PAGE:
The radiant heat oxidation process of step (11) is the fourth feature of the present invention. An extremely thin insulation film having excellent anti-cavitation properties can be formed by high-temperature oxidation on the surface of the Ta--Si--O alloy thin film heater 4 used in the present invention. This technique is discussed in Non-laid Open Japanese Patent Application No. HEI-7-43968. The thermal heater must be heated to 500 degrees centigrade or more to perform this oxidation. However, the driver LSI formed on the same substrate can only be heated up to about 400 degrees centigrade. Therefore, the thermal heater 7 only is heated up to 500 to 600 degrees centigrade by applying pulses of voltage to it in an acid environment. However, this required probing and energizing during the production process and so forth showed potential for further streamlining of the production process. The radiant heat oxidation process of step (11) greatly simplified the production process and also increased yield of head production.

As shown in FIG. 7, the wafer is fixed on a radiation plate. The surface of the wafer is irradiated with infrared radiation. Therefore, even if the thermal heater 7 is heated to 600 to 700 degrees centigrade, the nickel conductor portions 5, 6, and 19 will heat up to only about 60 to 70 degrees centigrade. The aluminum wiring portion is the portion of the LSI device region 11 most sensitive to temperature. However, this portion will heat up only by the same amount as the nickel conductor portion. This is because the material forming the thermal heater 7, that is, Ta--Si--O alloy thin film heater, has a coefficient for absorbing infrared region light several times higher than does nickel or aluminum. Therefore, the film can be formed one fifth to one tenth the thickness.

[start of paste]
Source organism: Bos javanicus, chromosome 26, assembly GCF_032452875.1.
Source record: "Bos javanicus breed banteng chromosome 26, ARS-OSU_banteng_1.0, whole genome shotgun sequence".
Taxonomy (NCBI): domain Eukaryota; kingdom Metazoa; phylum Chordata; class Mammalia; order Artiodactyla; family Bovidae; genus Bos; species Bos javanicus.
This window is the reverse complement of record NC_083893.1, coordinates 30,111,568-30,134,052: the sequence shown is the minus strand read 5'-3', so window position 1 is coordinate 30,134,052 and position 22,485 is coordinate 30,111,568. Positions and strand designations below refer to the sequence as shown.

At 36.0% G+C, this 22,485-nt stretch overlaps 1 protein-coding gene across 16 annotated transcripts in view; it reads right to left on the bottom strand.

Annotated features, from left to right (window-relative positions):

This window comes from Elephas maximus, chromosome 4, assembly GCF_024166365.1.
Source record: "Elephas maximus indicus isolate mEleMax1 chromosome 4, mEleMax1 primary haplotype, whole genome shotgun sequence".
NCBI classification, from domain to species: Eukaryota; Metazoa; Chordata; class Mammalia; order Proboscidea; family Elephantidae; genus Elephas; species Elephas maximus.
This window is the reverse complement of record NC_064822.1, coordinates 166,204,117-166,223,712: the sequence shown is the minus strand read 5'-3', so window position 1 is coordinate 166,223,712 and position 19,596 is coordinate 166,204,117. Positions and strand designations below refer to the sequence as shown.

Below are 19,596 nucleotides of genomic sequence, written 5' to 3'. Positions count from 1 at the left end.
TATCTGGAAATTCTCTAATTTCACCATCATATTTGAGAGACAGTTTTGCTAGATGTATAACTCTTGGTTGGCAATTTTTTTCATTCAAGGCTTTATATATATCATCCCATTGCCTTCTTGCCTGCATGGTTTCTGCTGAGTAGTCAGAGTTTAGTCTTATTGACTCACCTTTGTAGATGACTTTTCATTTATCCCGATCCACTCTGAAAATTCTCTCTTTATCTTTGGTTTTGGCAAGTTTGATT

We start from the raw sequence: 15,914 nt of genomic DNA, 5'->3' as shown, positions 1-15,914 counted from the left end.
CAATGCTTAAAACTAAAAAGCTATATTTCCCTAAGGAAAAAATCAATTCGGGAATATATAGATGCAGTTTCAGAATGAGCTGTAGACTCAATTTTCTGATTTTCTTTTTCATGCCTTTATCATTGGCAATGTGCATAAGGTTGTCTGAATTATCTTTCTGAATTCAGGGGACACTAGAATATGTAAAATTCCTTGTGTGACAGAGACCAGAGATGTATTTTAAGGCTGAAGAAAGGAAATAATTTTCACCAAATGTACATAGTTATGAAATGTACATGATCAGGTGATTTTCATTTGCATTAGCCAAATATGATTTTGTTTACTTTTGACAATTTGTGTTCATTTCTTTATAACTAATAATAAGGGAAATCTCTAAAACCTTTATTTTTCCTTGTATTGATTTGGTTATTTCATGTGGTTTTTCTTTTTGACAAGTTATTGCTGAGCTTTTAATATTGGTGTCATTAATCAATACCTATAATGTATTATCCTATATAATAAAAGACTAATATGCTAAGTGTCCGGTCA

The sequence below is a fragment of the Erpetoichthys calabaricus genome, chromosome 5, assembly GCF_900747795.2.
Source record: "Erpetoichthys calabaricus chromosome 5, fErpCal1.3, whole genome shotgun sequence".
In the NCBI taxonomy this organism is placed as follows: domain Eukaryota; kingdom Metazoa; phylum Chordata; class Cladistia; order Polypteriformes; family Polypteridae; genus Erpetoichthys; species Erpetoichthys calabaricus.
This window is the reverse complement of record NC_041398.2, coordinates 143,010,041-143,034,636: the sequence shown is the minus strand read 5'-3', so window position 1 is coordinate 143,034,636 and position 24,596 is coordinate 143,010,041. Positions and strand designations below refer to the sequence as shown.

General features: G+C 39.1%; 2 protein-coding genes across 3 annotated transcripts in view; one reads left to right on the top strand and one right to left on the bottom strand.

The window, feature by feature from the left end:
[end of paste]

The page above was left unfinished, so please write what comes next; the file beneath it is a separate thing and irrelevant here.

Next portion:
Probing required for conventional pulse energizing heating process always results in some damage to the surface of the nickel thin film of the bonding pad 19. This reduces yield of head production. However, the present invention overcomes this problem. The thermal heater 7 formed by radiant heating oxidation processes indicates more stable anti-corrosion and anti-galvanization properties that do those formed using conventional methods. It is also an improvement over severe acid treatments performed by pulse heating.